cheers
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NickF
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Joined: 16 Oct 2020, 9:45am

Re: Hub gear identification

Postby NickF » 19 Oct 2020, 3:24pm

Thanks for the answers and the photo which seem to confirm I have a steel Brompton SRAM Hub. It will be a help to know with certainty what I have when reading around about the Brompton. Photo of my hub attached.

I came to my question because I have a Torpedo shifter, but have never found it very good, so have been wondering about trying to find something else that will shift between the gears more precisely. But before looking at shifters I figured I needed to find out exactly what kind of Hub I have.

Nick
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simonineaston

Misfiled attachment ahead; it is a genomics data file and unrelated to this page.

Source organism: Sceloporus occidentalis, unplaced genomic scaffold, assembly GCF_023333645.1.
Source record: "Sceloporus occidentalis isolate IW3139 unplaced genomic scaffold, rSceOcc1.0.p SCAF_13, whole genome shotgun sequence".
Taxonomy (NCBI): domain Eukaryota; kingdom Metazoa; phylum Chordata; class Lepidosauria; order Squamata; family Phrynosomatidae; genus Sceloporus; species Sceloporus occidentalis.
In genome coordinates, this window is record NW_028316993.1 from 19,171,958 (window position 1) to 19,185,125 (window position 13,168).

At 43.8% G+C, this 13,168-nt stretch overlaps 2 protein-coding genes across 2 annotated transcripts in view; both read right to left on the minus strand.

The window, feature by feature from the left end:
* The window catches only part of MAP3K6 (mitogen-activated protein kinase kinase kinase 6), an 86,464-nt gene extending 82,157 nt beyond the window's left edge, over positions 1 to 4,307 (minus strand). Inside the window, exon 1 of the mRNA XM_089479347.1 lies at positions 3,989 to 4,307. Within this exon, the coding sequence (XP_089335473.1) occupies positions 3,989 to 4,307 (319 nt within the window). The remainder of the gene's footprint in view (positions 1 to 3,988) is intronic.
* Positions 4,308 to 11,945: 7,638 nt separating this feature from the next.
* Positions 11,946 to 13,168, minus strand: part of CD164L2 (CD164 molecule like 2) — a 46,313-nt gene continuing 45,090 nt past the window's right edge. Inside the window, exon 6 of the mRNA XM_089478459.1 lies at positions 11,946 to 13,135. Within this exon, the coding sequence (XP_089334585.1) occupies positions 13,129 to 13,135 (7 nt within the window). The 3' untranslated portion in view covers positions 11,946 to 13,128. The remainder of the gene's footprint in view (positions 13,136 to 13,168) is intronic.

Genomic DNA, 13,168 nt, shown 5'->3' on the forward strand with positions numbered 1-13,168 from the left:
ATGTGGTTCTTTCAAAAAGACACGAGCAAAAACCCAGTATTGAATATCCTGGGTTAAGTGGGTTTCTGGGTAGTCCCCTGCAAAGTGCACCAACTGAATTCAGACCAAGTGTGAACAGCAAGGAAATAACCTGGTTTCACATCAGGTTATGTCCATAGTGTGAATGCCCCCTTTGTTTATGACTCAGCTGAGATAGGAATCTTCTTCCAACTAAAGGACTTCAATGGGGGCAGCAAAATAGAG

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Re: Hub gear identification

Postby simonineaston » 19 Oct 2020, 3:46pm

Just to continue my musings on the subject of product development and history, the brand-name torpedo give a clue as to the origins of the hub - that is to say, it's a product designed and built by the German company Sachs. By 2004, the SRAM Corp had done what it often does, that is target a company that has expertise in a product line they're interested in, with a view to buying them up, thus SRAM took over Fichtel & Sachs in 1997 - see here for details, on Sheldon Brown's website, if you're interested.
byyeee,
SiE

Brucey
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Re: Hub gear identification

Postby Brucey » 19 Oct 2020, 7:01pm

NickF wrote:….I came to my question because I have a Torpedo shifter, but have never found it very good, so have been wondering about trying to find something else that will shift between the gears more precisely. But before looking at shifters I figured I needed to find out exactly what kind of Hub I have...


this is the shifter that Brompton would recommend for both SRAM and SA hubs when fitted to their bikes.

https://www.sjscycles.co.uk/gear-spares/brompton-gear-trigger-3-spd-brompton-sa-sr/